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Thread: MS reversed with diet

  1. #1
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    MS reversed with diet

    Dr. Terry Wahls MD is a clinical professor at the University of Iowa VA hospital in Iowa City who came down with MS, went through the best western medical treatment available at the Cleveland Clinic and found her self in a tilt recline power wheelchair where she had to be lying down most of the time.

    She started eating her veggies and is now back walking, working and teaching. It is the only reversal of severe MS symptoms I have every heard of.

    Here is a list of her YouTube videos.
    http://www.youtube.com/results?searc...y+wahls&page=1

    I recommend the first one,

    TEDxIowaCity - Dr. Terry Wahls - Minding Your Mitochondria

    as the place to start. It is short at 17 minutes, but it does not give quite the whole story.


    The second one, the IC people, is longer, but you get a bit more information.

    Hope this is of some interest.
    T4 complete, 150 ft fall, 1966. Completely fused hips, partially fused knees and spine, heterotopic ossification. Unsuccessful DREZ surgery about 1990. Successful bladder augmentation using small intestine about 1992. Normal SCI IC UTI problems culminating in a hospital stay in 2001. No antibiotics or doctor visits for UTI since 2001: d-mannose. Your mileage may vary.

  2. #2
    Senior Member skippy13's Avatar
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    I believe that diet plays a big role in how I feel. I crave onions and mushrooms and peppers and things mentioned in the second piece and I never eat dairy save butter. I watched it all the way through and think that she is definitely on to something here.

    I don't know that her recovery is anything more than coincidence, but I like to think that it is related to dietary changes to some extent. I know that by trial and error I have fallen into similar dietary patterns simply because they make me feel better.

    I do not have a diagnosis of MS, but I have for many years been tested repeatedly for the disease. At one point the docs have told me that I have significant demyelination. But that could be related to my C5-6 problems.

    All I can say about the diet changes is that they cannot hurt.
    Anything worth doing, is worth doing to excess

  3. #3
    Since the vast majority of people with MS (85%) have the relapsing remitting type (RRMS), and can spontaneously go into remissions (and exacerbations), MS is a set up for all sorts of "cure" claims being made that have no real scientific basis. This includes scams aplenty. Dietary causes and "cures" for MS have been claimed for many many years, and none have been able to withstand scientific investigation. Autoimmune diseases like MS are much too complex to be simply cured by somelike like a simple change in diet.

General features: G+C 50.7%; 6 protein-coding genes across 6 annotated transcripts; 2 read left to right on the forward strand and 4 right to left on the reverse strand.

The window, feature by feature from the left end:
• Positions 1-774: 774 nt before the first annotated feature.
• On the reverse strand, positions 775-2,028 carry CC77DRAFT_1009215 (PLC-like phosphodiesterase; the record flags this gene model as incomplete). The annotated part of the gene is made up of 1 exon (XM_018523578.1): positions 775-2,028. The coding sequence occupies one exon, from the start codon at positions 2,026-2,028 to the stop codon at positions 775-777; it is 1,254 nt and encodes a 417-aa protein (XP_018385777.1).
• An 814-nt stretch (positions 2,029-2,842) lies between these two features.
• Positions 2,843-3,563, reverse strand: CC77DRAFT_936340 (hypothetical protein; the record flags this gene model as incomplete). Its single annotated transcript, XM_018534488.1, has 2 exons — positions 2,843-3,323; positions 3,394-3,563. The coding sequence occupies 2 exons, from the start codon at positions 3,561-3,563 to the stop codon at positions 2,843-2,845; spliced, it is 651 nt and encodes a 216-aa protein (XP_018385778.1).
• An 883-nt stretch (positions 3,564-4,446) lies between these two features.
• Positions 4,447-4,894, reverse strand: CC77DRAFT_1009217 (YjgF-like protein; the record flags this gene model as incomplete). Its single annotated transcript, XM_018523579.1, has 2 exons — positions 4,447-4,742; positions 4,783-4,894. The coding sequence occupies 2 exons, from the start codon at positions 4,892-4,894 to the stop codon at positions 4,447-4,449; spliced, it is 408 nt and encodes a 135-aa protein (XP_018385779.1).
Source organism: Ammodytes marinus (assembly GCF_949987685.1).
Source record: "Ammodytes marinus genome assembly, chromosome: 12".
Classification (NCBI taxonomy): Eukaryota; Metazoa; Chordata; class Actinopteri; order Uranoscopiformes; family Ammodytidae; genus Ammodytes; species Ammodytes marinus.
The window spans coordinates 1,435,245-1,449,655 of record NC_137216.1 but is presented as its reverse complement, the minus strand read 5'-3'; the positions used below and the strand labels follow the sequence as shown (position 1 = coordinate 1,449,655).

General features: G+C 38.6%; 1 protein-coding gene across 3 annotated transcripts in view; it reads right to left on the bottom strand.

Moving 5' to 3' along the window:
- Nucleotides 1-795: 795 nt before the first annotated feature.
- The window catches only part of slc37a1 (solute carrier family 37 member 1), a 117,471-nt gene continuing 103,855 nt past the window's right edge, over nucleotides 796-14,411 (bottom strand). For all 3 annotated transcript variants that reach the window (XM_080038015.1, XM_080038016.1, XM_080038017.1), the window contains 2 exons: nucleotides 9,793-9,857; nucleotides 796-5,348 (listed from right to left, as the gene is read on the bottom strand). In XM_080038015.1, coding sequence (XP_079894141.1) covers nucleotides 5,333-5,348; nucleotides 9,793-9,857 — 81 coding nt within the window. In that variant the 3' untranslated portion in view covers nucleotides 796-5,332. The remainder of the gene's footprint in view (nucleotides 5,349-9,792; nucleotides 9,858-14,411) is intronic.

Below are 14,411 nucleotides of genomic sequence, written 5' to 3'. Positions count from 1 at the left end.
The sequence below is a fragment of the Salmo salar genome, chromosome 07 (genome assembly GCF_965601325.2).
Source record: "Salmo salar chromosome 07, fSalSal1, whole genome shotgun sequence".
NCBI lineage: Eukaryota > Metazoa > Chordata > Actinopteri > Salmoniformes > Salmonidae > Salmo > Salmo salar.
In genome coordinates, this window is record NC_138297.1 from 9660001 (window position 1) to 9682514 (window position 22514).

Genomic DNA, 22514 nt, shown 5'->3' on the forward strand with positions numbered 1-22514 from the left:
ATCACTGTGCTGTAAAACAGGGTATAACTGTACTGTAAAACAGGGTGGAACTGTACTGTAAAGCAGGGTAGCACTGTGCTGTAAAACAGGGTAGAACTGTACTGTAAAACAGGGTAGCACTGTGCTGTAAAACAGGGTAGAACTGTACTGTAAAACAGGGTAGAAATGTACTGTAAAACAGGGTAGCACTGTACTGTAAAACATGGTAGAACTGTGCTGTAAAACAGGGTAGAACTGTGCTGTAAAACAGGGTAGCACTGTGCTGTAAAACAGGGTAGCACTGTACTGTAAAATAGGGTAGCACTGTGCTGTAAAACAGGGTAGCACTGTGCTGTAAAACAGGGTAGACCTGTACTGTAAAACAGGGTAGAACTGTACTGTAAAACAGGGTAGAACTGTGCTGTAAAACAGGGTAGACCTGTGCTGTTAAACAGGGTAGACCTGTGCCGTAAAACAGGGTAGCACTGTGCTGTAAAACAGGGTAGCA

(KLD)

  4. #4
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    Quote Originally Posted by SCI-Nurse View Post
    Since the vast majority of people with MS (85%) have the relapsing remitting type (RRMS), and can spontaneously go into remissions (and exacerbations), MS is a set up for all sorts of "cure" claims being made that have no real scientific basis. This includes scams aplenty. Dietary causes and "cures" for MS have been claimed for many many years, and none have been able to withstand scientific investigation. Autoimmune diseases like MS are much too complex to be simply cured by somelike like a simple change in diet.
    Clearly MS is a complex disease, or more likely a set of diseases, and any individual may or may not respond to a given treatment. Dr. Wahls website says she has "secondary progressive multiple sclerosis". I gather from Wikipedia that this form does not have spontaneous remissions, only periods of not getting worse.

    I have spent a lifetime working with statistics and am more than aware that correlation is not causation. However, Dr. Wahls is a professor of clinical medicine at the University of Iowa and has been actively publishing papers for years. She has apparently obtained funding for a MS organization in Canada for a small clinical study of this idea.

    I think it is fair to say that Dr. Wahls is a bit beyond the typical crank, and if you take a look inside her book at Amazon, or just listen to her for a hour, you might give her more attention.

    Her basic claim is that the typical American diet is detrimental to our health. This idea has overwhelming basis in fact, but the medical profession is strangely blind to the idea. The fundamental idea that she is proposing is that if you give the body the substances it needs to function, it will do a better job of it. Moving to a better diet has zero downside risk, it will almost certainly improve your general health, and, hey, if it causes MS remission so much the better.

    This may not help all folks with MS, but there seems good reason to think it helped at least one person, and it may be of interest to others to at least know about it.
    T4 complete, 150 ft fall, 1966. Completely fused hips, partially fused knees and spine, heterotopic ossification. Unsuccessful DREZ surgery about 1990. Successful bladder augmentation using small intestine about 1992. Normal SCI IC UTI problems culminating in a hospital stay in 2001. No antibiotics or doctor visits for UTI since 2001: d-mannose. Your mileage may vary.